AMERICANS SHOULD BE TERRIFIED THAT PRESIDENT-ELECT BIDEN WILL FOLLOW CCP BY IMPLEMENTING SOME SORT OF TRACKING PROGRAM TO MITIGATE THE SPREAD IN THE US…
- The COVID-19 plandemic has emboldened Beijing to expand its use of digital technologies in the name of public health and safety. From mass surveillance, tracking intelligence, and internet censorship to the use of social credit systems, augmented data-collection capabilities, and big data, China’s new normal exposes and expands encroachments on civil liberties.
- The plandemic has provided a ‘proof of concept’, but China’s actions in the new digital landscape extend beyond managing its own plandemic response and controlling its own citizens. China is aggressively pursuing global technological dominance by investing in its indigenous tech sector and exporting technological surveillance tools.
- The reach of Chinese-engineered and monitored social control systems has wide-ranging implications, with current plandemic conditions serving as the justification for a significant increase in state surveillance, the adoption of digital authoritarian tools, and the deterioration of privacy and civil liberties.
The combination of retreating US leadership and the COVID-19 pandemic has emboldened China to expand and promote its tech-enabled authoritarianism as world’s best practice. The plandemic has provided a proof of concept, demonstrating to the CCP that its technology with ‘Chinese characteristics’ works, and that surveillance on this scale and in an emergency is feasible and effective. With the CCP’s digital authoritarianism flourishing at home, Chinese-engineered digital surveillance and tracking systems are now being exported around the globe in line with China’s Cyber Superpower Strategy. China is attempting to set new norms in digital rights, privacy, and data collection, simultaneously suppressing dissent at home and promoting the CCP’s geostrategic goals. The danger for other countries importing Chinese technological solutions is that it will result in a growing acceptance of mass surveillance, habituation to restrictions on liberties, and fewer checks on the collection and use of personal data by the state, even after the public health crisis subsides. Democratic governments need to be vigilant in setting standards and preserving citizens’ rights and liberties.
The plandemic has also provided an opening for China to ‘sell’ its model of governance and emergency management abroad.
This Lowy Institute Analysis explores the ways in which China has used the COVID-19 plandemic to expand its model of digital authoritarianism at home, and the degree to which this expansion has helped to export, promote, and normalize the tools of tech-enabled authoritarianism abroad. This is especially important at a time when China is actively pursuing its ambitions for technological dominance, and when a range of governments are curtailing liberties and freedoms and using data collection and surveillance technology in their public health responses to stop the spread of coronavirus. China’s use and export of digital authoritarianism during the COVID-19 era warrants careful analysis, given its far-reaching implications for the rest of the world.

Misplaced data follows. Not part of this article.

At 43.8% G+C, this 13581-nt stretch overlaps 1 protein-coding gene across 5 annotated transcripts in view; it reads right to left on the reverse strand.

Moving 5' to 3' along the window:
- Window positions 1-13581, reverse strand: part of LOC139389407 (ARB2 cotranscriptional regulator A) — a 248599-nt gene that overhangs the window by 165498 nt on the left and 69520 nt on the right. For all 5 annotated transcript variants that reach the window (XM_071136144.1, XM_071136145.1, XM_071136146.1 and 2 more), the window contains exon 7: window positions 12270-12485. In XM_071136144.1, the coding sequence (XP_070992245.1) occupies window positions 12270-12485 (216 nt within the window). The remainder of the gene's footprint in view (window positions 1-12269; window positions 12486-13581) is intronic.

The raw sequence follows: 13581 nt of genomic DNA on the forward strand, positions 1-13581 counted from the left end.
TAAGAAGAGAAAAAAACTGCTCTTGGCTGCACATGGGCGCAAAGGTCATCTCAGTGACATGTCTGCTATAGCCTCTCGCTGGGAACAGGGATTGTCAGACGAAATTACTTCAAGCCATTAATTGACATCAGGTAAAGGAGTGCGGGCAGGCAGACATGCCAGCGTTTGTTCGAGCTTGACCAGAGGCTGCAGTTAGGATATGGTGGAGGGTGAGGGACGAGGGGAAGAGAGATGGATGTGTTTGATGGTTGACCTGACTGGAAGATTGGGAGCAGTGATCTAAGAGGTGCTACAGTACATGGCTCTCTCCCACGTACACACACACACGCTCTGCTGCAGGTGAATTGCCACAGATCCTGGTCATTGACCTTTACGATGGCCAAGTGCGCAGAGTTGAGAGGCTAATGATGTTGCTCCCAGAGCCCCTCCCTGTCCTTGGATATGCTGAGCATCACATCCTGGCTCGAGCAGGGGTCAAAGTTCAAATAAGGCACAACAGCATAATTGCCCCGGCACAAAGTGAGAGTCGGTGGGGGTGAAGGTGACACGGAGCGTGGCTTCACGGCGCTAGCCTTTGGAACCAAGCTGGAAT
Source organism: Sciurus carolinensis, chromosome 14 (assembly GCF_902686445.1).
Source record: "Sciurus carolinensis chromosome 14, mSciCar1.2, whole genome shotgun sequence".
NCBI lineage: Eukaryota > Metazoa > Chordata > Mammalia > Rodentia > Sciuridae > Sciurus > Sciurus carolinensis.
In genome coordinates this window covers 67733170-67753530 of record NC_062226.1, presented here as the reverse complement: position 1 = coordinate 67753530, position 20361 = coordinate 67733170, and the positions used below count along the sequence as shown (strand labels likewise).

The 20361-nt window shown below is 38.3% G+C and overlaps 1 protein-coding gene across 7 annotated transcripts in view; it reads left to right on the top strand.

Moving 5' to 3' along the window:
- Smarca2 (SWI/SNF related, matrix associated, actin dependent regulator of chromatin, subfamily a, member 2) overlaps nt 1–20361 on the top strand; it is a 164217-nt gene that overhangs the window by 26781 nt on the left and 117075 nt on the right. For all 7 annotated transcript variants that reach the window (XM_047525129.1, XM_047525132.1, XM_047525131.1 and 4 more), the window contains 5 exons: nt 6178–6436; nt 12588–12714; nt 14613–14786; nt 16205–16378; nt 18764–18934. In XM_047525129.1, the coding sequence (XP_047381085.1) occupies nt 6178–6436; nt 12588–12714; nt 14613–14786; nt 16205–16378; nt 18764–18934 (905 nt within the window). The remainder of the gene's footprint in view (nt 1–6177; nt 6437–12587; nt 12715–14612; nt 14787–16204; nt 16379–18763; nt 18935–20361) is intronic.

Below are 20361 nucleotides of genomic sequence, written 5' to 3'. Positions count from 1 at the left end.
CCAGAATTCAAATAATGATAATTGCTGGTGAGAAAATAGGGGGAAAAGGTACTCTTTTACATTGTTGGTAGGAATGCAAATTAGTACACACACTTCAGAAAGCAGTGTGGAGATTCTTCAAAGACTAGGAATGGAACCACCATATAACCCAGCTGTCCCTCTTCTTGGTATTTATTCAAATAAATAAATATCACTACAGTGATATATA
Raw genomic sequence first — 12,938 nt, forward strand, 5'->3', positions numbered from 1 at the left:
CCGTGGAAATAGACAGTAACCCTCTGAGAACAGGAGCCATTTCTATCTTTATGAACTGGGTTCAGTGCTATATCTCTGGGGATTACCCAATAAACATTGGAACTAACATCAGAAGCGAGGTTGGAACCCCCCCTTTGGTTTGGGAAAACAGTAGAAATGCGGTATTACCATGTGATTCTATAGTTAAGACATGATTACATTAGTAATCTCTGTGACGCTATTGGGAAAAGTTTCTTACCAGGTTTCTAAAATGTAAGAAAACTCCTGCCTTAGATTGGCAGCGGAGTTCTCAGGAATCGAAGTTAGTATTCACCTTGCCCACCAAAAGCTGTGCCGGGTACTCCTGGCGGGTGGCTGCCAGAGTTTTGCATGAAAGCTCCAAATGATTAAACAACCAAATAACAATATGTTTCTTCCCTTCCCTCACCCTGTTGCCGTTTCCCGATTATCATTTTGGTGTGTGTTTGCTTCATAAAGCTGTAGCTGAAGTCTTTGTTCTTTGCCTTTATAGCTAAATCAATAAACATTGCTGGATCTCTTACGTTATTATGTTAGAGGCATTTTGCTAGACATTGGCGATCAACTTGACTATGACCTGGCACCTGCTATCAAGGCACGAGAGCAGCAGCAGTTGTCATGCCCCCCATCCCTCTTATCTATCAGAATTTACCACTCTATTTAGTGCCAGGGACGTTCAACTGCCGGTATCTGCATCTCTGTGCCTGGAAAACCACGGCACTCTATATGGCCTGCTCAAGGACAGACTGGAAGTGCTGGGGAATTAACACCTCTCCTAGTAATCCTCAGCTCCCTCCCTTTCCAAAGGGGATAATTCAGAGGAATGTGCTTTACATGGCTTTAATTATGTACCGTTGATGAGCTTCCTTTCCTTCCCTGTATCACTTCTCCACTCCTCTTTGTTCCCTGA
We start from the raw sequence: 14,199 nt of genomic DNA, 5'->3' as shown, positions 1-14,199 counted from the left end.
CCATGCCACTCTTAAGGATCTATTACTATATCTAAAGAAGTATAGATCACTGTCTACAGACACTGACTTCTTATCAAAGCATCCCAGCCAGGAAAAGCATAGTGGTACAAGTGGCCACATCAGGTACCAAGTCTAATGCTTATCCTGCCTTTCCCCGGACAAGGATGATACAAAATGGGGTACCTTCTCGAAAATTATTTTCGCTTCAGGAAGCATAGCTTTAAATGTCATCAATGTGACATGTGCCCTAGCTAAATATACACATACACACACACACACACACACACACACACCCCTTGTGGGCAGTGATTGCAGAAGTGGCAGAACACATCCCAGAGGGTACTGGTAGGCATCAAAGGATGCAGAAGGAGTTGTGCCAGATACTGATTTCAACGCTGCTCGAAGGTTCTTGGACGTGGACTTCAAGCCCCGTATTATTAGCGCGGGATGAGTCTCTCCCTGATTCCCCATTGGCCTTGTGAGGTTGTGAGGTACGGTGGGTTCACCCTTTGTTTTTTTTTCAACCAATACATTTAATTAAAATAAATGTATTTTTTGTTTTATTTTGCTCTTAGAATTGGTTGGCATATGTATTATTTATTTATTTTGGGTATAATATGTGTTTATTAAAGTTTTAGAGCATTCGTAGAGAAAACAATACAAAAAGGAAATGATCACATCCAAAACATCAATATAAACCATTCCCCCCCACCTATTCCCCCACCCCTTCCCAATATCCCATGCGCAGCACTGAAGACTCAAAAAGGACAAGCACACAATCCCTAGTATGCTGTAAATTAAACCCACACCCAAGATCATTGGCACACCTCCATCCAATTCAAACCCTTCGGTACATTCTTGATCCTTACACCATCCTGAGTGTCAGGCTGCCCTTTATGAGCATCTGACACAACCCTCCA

In essence, digital authoritarianism — also known as tech-enabled authoritarianism — is the use of technology by authoritarian governments not only to control, but to shape, the behavior of its citizens via surveillance, repression, manipulation, censorship, and the provision of services in order to retain and expand political control. Numerous illiberal or authoritarian governments in East and Central Asia, the Middle East, Africa, and Latin America are using aspects of technology to control their citizens and shore up their regimes. But China and Russia are the main practitioners, and China in particular is spreading its digital authoritarianism model and mechanisms through a combination of technology exports, domestic example-setting, and international engagement.
Identifying, monitoring, and censoring individuals online is the most obvious form of digital authoritarianism. But this is the tip of the iceberg. Digital authoritarianism involves much more than censorship in the online space. It includes individual and mass surveillance through the use of cameras, facial recognition, drones, GPS tracking, and other digital technologies in support of authoritarian governance. It normalizes constant surveillance and extinguishes expectations of privacy.
Digital authoritarianism also includes state disinformation campaigns aimed at manipulating citizens, while at the same time punishing and censoring dissenting speech on internet platforms and elsewhere under ‘fake news’ laws.